Why They Will Win: This is a well-balanced team but does not pack enough at any facet to overwhelm Canada or Russia. This will be a confident team coming in due to its goaltending - Christopher Heino-Lindberg and David Rautio are pro-tested and rock-solid between the pipes. The only real concern there is as to which of them to start. This team has a chance to upset the aforementioned giants if Loui Eriksson builds on his impressive World Juniors from last year and the noted prima donna Robert Nilsson starts playing like he cares. Per Savilahti-Nagander and captain Nicklas Grossman will be the staples defensively. Both are huge, strong and rangy. They'll have to step up and dominate.
Why They Will Lose: The Swedes are not on par with the favorites in terms of grit and forechecking strength. There are solid forecheckers here like David Fredriksson and a towering presence in Linus Videll but no real bangers. Nilsson will need a breakout performance, though Carl Soderberg could compensate in that regard. The Malmo sniper has drawn raves this year not just for his production but also for his aggressiveness and backchecking prowess.
Star Power: Look for 'king' Loui Eriksson to be the most dangerous player on the ice - he's a better skater than either Nilsson or Soderberg. Johan Fransson will be the club's main puck carrier and should log major minutes.
Under The Radar: Draft-eligible Nicklas Bergfors will get modest minutes and should chip in with some points. He is fast, gifted and drives the net. Tall pivot Mattias Karlsson surprised some by making the roster - he is only 17 and is not very well known (save for this site) for the upcoming draft.
Prediction: We predict a 'close-but-no-cigar' scenario here, but in tournament action anything can happen.
Don't be surprised to see the Slovaks to hang in there even with the elite clubs of the tournament. The club comes in with two internationally experienced netminders, a solid defense and a collection of gifted forwards.
Why They Will Win: Would be a surprise but don't count them out from upsetting some clubs. Halak has been clutch before - most notably in Under-18 action - and when he in on his game he is one the better young goalies out there. Andrej Meszaros has to show end-to-end skills and Boris Valabik would have to use his size (all 6-foot-7 inches of it) to intimidate. The Slovaks have guys who can put the puck into the net, most notably Owen Sound's Stefan Ruzicka, Branislav Fabry and draft-eligible Marek Zagrapan.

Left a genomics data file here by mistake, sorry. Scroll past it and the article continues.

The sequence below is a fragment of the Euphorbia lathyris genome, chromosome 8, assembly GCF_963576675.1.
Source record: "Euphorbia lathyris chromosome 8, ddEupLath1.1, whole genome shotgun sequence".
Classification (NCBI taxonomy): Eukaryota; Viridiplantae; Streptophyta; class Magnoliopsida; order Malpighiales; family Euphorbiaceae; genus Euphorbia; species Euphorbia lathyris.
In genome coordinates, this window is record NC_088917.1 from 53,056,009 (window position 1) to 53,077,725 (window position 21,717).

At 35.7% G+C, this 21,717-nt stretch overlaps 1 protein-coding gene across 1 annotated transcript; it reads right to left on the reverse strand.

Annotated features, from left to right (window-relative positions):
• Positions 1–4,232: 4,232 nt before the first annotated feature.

Why They Willl Lose: The forward depth a little thin past the top two lines. The Slovaks are also lacking a big power forward presence here who could dictate the action.
Star Power: The blueline can match up with anyone's - Valabik, Meszaros, Ivan Baranka, Andrej Sekera, Juraj Liska and Michal Sersen have size and range. This should be the heart of the team. At forward, Ruzicka is the most like candidate to lead the club in scoring.
Under The Radar: Watch out for Ladislav Scurko - he is a strong, aggressive forward who works hard at both ends of the ice. He should provide the requisite energy for this team to complement the scorers.
Prediction: No one is expecting the Slovaks to do much but themselves. They'll come into the tournament with much less pressure than other teams and could just wind up with a medal when it's all played and done.
6. Czech Republic
After four years of total hockey domination ('98-'01) the Czech Republic has gone through three down years on the international spectrum. This could change in this tournament but do not count on it. Marek Schwarz will have to come in and prove that his inconsistent play in the WHL so far this season has been an aberration but he no longer instills the kind of confidence he did coming into the World Juniors last year.